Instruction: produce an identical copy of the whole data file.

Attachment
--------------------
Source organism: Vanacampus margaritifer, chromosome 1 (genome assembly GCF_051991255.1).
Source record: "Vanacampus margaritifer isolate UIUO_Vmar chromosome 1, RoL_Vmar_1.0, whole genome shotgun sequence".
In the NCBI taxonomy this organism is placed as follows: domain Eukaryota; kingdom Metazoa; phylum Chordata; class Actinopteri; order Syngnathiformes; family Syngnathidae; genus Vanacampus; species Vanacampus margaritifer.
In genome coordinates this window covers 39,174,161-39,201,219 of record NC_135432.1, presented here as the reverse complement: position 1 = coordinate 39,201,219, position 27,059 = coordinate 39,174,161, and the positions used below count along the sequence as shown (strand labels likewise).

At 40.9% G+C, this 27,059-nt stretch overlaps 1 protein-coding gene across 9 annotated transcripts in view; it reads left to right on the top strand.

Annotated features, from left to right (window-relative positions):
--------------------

Source organism: Vanacampus margaritifer, chromosome 1 (genome assembly GCF_051991255.1).
Source record: "Vanacampus margaritifer isolate UIUO_Vmar chromosome 1, RoL_Vmar_1.0, whole genome shotgun sequence".
In the NCBI taxonomy this organism is placed as follows: domain Eukaryota; kingdom Metazoa; phylum Chordata; class Actinopteri; order Syngnathiformes; family Syngnathidae; genus Vanacampus; species Vanacampus margaritifer.
In genome coordinates this window covers 39,174,161-39,201,219 of record NC_135432.1, presented here as the reverse complement: position 1 = coordinate 39,201,219, position 27,059 = coordinate 39,174,161, and the positions used below count along the sequence as shown (strand labels likewise).

At 40.9% G+C, this 27,059-nt stretch overlaps 1 protein-coding gene across 9 annotated transcripts in view; it reads left to right on the top strand.

Annotated features, from left to right (window-relative positions):